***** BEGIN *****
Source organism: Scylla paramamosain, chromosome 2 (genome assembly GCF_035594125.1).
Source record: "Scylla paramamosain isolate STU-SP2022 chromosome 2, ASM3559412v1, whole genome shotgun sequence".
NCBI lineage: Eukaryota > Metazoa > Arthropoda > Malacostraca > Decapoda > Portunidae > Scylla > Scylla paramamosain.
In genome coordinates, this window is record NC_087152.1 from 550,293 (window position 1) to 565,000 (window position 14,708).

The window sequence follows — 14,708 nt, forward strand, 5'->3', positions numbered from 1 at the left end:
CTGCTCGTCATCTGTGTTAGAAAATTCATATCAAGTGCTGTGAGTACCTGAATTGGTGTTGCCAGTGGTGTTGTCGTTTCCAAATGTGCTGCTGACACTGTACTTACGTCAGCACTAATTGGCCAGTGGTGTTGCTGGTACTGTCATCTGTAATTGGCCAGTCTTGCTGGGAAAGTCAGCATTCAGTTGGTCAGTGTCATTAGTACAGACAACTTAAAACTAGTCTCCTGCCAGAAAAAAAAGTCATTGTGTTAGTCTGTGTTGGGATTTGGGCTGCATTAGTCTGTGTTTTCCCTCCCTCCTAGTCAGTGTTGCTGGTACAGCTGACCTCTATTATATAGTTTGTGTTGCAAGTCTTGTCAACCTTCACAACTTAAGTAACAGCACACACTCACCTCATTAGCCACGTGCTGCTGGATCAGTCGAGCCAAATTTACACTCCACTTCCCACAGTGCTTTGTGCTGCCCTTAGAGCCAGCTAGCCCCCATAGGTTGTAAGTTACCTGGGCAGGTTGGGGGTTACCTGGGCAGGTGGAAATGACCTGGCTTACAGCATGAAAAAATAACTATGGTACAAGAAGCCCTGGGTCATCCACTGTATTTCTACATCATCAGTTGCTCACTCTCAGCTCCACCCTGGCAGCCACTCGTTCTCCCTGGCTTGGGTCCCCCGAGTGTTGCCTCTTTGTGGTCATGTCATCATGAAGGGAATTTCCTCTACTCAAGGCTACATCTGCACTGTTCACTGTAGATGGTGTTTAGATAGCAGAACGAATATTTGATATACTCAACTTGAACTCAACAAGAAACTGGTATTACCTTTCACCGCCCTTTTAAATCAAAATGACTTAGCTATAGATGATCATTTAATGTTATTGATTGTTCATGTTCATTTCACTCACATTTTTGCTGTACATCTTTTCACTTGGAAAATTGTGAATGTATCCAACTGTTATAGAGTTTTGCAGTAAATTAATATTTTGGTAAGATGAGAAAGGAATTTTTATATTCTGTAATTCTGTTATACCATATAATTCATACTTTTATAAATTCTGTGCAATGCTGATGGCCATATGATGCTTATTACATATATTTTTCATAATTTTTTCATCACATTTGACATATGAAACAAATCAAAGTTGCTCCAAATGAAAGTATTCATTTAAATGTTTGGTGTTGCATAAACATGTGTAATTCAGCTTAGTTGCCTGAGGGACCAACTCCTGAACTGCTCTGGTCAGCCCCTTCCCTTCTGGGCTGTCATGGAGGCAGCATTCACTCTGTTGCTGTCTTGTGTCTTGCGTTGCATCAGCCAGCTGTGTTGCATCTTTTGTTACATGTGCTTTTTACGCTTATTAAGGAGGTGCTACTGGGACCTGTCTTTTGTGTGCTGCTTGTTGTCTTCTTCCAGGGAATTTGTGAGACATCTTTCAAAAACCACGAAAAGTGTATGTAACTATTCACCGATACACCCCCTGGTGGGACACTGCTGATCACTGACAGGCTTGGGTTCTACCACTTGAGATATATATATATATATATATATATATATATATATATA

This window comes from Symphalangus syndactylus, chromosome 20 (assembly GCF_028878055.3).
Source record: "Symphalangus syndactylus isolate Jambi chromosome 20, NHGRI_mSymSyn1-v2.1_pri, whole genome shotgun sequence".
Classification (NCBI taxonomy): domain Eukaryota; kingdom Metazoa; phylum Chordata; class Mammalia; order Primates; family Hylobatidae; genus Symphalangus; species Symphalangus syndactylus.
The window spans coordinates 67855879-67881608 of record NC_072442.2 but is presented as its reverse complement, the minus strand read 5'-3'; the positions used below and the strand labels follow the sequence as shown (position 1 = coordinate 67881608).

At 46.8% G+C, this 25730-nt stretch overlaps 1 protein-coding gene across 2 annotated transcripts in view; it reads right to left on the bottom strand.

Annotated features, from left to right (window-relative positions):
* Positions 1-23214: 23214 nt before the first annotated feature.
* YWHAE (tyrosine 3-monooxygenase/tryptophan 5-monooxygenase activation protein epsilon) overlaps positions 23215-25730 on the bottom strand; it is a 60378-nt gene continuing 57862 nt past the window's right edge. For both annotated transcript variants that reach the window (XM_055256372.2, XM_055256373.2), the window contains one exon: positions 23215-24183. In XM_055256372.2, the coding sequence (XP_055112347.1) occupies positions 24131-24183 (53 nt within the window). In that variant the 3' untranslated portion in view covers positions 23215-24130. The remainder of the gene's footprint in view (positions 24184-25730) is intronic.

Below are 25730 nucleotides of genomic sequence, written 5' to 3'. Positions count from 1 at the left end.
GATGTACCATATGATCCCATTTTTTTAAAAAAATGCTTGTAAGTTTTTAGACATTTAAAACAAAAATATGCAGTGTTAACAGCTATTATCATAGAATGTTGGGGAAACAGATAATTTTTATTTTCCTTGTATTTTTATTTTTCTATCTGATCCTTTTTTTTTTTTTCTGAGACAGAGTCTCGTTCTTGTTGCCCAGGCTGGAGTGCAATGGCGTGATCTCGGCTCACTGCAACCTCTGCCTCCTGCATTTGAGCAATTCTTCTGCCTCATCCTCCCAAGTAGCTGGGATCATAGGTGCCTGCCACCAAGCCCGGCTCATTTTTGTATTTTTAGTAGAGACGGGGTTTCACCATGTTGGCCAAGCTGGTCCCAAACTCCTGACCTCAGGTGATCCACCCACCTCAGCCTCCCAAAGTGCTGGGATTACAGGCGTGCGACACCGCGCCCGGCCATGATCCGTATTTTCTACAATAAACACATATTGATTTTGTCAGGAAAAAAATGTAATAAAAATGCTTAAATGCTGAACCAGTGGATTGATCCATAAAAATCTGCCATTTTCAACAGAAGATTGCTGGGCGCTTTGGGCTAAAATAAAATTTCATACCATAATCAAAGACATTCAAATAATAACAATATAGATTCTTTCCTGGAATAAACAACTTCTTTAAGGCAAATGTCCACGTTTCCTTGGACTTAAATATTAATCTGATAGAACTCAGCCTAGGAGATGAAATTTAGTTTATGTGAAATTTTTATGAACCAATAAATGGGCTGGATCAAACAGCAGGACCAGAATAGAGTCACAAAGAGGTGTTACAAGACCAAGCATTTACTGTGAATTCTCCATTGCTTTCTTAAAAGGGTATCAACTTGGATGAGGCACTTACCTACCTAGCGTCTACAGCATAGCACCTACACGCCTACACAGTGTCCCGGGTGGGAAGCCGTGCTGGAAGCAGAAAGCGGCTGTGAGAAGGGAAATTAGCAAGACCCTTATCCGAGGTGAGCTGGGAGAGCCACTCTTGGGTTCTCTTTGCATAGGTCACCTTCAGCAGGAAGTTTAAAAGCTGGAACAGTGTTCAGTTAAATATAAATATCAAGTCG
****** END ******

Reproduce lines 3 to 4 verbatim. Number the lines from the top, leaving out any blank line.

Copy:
NCBI lineage: Eukaryota > Metazoa > Arthropoda > Malacostraca > Decapoda > Portunidae > Scylla > Scylla paramamosain.
In genome coordinates, this window is record NC_087152.1 from 550,293 (window position 1) to 565,000 (window position 14,708).